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ARTICLE |

Progress in Medical Laboratory Technique-4

John C. Smith II, MD
JAMA. 1968;205(10):707. doi:10.1001/jama.1968.03140360067032.
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ABSTRACT

This new volume on medical laboratory technique is written and published in Great Britain. There are several pages of refreshingly lowpressure advertising in the front that presumably defray some of the purchase price. Rather than a definitive work on any of its subjects, it is a series of 12 articles written by technologists who seem well versed in their subject. This volume and some of the previous ones lean more heavily toward anatomical pathology and histology than one might expect from such a title published in this country.

The present volume deals with paraffin techniques, histochemistry of anaerobic dehydrogenases, fungus staining, chromosome studies, and asbestosis studies. Bacteriology is also rather heavily represented with articles on gram-negative rods, newer antibiotics, and fluorescent antibody techniques. The remaining articles are on serology and platelet counting, leaving clinical chemistry surprisingly ignored. The individual articles, however, are well organized and some contain interesting sidelights such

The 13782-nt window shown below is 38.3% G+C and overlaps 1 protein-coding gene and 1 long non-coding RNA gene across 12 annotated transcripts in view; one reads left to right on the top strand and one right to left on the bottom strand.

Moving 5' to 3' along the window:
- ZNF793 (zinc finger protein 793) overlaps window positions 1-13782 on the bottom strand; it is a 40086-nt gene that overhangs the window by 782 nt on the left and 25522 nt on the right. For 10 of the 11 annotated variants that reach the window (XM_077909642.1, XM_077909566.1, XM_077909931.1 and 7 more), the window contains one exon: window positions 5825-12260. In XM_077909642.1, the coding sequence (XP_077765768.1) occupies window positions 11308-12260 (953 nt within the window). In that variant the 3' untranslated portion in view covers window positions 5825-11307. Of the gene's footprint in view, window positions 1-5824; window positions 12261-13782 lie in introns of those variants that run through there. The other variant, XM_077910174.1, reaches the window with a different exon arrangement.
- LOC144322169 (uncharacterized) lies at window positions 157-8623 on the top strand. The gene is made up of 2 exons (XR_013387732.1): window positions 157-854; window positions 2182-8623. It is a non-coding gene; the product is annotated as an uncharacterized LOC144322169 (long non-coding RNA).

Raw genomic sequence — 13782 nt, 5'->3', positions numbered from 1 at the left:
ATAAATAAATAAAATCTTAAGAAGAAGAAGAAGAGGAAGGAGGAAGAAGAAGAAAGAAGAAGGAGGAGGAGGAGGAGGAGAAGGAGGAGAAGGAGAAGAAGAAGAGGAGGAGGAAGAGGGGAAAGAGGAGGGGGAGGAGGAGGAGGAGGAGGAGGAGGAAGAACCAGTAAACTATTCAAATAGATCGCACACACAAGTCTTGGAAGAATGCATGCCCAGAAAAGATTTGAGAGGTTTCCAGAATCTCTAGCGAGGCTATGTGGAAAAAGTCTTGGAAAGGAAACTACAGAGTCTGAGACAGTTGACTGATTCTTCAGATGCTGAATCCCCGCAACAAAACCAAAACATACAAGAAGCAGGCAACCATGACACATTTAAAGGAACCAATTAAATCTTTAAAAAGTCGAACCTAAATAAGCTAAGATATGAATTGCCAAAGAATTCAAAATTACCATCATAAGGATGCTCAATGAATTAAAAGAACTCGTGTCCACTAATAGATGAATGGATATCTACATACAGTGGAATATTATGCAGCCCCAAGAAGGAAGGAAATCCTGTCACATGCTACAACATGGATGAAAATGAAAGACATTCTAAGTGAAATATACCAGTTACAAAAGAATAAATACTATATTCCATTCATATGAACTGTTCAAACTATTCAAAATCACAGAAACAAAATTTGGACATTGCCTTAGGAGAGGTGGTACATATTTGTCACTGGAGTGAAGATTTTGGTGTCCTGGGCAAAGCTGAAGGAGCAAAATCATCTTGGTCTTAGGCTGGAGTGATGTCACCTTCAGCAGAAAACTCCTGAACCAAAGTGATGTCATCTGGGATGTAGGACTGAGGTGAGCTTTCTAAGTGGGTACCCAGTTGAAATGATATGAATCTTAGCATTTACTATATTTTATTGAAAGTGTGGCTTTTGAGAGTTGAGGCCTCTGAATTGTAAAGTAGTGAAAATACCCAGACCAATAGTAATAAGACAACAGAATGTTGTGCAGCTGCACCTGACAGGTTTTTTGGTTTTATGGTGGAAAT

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The American Medical Association is accredited by the Accreditation Council for Continuing Medical Education to provide continuing medical education for physicians. The AMA designates this journal-based CME activity for a maximum of 1 AMA PRA Category 1 CreditTM per course. Physicians should claim only the credit commensurate with the extent of their participation in the activity. Physicians who complete the CME course and score at least 80% correct on the quiz are eligible for AMA PRA Category 1 CreditTM.
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